Copper Industry Advises Plumbing
Professionals in Soldering New, No-Lead Copper Alloys.
New Legislation Prompts the Copper Development Association to
Revisit Soldering Techniques for Making Proper Joints.
New federal legislation enacted earlier this year lowered the acceptable levels
of lead that can be found in plumbing components used for potable water
applications. The Reduction of Lead in Drinking Water Act (RLDWA) was designed
to keep the general public safer by reducing exposure to lead that can
potentially contaminate tap water and is typically leached from pipes, faucets
and other plumbing fittings and components.
The Act not only affects the consumer, but also the manufacturers, retailers,
plumbers, contractors and technicians who make, sell and install these plumbing
components and fittings for use in homes, schools, hospitals, offices and
commercial buildings throughout the United States.
Copper tube and fittings have always been lead-free, however many copper alloys
like some brasses and bronzes have included small amounts of lead in their
composition to provide beneficial machining properties, allowing the production
of complex parts. Across the industry, copper-based alloys like brass and bronze
are the most commonly used materials for valves, backflow preventers, faucets
and other plumbing fittings. The significant reduction in allowable lead content
– from 8 percent of the total volume of the component, to a weighted average of
0.25 percent of the total surface area of the component in contact with the
water (wetted surface area) – affects the chemical composition of copper alloys
that can be used for potable water applications, as well as the design of
components made from these alloys.
Concerns related to the cleaning methods, types of fluxes, size of the torch
tips and solderability between copper tube and these new no-lead copper alloys
began to surface as manufacturers began to comply with the RLDWA. To address
these concerns, the Copper Development Association (CDA) conducted laboratory
research and testing out in the field. They found that, in many cases, those
working with the new no-lead copper alloys — which use bismuth, silicon, sulfur,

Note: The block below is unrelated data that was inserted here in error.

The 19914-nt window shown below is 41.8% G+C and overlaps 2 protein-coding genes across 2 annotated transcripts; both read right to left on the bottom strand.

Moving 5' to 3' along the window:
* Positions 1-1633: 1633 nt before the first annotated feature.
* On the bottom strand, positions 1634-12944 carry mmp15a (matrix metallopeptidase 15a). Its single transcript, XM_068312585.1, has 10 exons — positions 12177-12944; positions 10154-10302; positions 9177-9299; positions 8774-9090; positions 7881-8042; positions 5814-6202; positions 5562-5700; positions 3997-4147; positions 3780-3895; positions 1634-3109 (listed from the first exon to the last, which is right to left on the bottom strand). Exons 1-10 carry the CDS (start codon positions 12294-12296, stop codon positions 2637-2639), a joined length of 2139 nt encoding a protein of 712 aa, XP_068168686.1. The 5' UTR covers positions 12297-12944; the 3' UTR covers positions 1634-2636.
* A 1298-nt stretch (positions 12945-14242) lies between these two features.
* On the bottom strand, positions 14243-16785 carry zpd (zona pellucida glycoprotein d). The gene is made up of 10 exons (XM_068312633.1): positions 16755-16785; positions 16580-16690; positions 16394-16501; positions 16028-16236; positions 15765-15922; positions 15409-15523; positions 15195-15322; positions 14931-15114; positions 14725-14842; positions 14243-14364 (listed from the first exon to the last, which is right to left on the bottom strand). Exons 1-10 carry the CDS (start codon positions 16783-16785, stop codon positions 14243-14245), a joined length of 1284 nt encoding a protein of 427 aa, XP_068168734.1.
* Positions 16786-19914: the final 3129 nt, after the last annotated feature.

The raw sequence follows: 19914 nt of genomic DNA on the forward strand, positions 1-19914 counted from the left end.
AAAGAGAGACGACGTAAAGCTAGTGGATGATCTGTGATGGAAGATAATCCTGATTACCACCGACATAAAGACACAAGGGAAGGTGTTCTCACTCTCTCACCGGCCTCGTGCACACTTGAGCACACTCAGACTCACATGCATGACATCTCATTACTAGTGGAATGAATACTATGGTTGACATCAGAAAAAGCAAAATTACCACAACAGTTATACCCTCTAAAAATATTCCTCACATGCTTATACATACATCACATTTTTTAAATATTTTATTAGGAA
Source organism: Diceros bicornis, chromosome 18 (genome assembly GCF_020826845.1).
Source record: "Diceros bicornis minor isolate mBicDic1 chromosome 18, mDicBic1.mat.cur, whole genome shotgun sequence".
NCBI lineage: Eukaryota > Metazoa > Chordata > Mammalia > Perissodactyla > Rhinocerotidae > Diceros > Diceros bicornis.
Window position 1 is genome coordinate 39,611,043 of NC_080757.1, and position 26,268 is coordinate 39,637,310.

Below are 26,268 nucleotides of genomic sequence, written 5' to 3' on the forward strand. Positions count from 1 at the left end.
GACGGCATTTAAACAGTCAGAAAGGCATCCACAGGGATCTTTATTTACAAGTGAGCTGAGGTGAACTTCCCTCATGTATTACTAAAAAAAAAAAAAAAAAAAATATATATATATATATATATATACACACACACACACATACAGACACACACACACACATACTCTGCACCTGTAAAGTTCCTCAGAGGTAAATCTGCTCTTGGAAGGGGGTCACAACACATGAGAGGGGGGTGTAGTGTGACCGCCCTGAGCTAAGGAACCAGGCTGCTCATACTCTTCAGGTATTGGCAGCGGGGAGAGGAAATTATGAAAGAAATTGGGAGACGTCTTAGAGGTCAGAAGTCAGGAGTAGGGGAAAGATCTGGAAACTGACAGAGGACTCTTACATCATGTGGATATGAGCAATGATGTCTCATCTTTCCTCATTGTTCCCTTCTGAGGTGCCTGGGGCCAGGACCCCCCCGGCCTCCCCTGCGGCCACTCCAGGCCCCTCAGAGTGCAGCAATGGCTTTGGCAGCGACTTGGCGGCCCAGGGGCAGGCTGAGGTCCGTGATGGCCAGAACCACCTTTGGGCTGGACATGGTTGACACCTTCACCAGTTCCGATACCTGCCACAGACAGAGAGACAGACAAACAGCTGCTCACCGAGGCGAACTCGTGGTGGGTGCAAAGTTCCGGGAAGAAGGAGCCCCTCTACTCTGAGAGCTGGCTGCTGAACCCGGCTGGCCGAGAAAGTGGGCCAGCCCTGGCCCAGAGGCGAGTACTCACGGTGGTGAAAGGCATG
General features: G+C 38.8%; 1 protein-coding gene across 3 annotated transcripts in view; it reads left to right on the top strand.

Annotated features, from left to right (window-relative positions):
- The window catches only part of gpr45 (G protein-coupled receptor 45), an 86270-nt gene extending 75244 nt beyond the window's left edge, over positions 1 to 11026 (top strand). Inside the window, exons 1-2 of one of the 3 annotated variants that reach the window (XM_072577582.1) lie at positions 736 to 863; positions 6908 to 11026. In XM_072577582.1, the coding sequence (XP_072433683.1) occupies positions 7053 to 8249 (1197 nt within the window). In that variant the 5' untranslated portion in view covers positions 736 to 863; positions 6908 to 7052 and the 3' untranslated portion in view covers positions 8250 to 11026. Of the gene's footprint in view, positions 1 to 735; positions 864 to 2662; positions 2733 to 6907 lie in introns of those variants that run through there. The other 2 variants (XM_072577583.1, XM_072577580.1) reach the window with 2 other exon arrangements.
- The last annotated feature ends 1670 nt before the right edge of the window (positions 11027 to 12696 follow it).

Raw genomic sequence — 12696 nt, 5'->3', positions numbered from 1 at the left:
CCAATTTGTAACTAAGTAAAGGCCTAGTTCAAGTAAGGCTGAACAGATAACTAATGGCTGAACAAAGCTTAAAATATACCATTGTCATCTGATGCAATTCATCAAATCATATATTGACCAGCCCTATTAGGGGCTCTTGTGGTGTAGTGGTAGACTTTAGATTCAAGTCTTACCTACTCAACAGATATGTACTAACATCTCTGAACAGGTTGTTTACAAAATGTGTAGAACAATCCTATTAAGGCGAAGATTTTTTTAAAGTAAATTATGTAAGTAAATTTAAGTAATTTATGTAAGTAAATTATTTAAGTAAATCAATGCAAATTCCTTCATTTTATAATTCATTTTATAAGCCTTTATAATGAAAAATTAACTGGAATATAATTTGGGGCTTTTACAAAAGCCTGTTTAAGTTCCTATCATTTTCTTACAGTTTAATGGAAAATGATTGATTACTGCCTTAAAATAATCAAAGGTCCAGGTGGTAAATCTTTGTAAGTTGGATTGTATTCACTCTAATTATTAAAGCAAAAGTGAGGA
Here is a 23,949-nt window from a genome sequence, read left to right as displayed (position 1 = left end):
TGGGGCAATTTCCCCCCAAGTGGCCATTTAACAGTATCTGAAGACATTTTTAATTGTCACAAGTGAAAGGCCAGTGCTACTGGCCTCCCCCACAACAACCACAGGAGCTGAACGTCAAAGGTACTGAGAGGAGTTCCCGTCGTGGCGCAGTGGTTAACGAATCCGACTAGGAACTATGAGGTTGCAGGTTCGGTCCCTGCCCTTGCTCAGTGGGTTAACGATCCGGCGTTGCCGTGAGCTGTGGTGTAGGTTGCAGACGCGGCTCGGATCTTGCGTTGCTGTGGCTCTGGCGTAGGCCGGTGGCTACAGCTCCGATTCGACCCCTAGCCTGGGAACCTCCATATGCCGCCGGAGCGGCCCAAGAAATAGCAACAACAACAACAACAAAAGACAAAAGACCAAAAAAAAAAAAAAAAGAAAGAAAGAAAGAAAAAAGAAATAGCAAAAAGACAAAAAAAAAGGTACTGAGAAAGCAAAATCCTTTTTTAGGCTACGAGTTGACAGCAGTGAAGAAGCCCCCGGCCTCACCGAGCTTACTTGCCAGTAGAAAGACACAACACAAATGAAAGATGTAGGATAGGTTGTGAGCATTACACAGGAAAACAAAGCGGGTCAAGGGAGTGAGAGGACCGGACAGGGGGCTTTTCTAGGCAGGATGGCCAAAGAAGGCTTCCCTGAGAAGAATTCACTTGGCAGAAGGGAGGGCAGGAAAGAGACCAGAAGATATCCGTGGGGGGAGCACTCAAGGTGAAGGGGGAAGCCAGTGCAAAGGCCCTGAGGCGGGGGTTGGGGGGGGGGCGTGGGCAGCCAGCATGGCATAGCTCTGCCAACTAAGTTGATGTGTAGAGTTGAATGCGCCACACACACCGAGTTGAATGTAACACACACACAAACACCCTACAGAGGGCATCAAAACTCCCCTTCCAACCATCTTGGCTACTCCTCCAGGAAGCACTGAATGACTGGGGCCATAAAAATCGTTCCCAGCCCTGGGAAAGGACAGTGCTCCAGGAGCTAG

selenium or other elements in place of lead — were using the incorrect soldering
procedure, particularly when it came to the heating techniques used while making
Story continues below
advertisement | your ad here
“Perfectly good joints can
be made using no-lead, brass and bronze copper alloys as
long as the joint is heated correctly,” said Andy Kireta,
Jr., vice president of CDA. CDA has been recognized as the
industry expert on the use, application and soldering of
copper and copper alloys for over a half a century.
CDA discovered that the most common mistakes when making a
soldered joint with the new alloys occurred during both
preheating and the actual heating process. Because some of
the newer alloys have different thermal conductivity
properties than the older ones, the proper amount of heat
and the location where it is applied play a pivotal role.
“During preheating, we found that many installers began
heating the joint by applying the torch directly to the
fitting or component cup, ignoring the tube while attempting
to bring the entire joint assembly up to soldering
temperature,” said Kireta. “During the soldering process,
once the joint is at soldering temperature, installers tend
to focus all of the heat at one point at the base of the
fitting or component cup while applying solder at either one
point or around the entire joint. Both of these habits are
incorrect, and can lead directly to poor soldered joints.”
The improper application of heat during the soldering
process can result in faulty joints, causing it to leak or
fail. To aid those in the plumbing industry, CDA has
developed a new do-it-yourself video that demonstrates how
to properly solder copper tube and fittings to the newer,
no-lead, brass and bronze copper alloys. The video,
Soldering of No-Lead Copper Alloy Fittings, Valves and
Components, can be seen below and, along with other
helpful instructional videos, is now available on the
CDA YouTube Channel.
Additionally, CDA has written a white paper on the topic
“Recommended Practices for Soldering No-Lead Copper
Alloys”. For detailed instructions on soldering, plumbing
professionals can also refer to the ASTM B828 standard or
CDA Copper Tube Handbook, now also available as a
downloadable app for both Apple and Android users.
# # #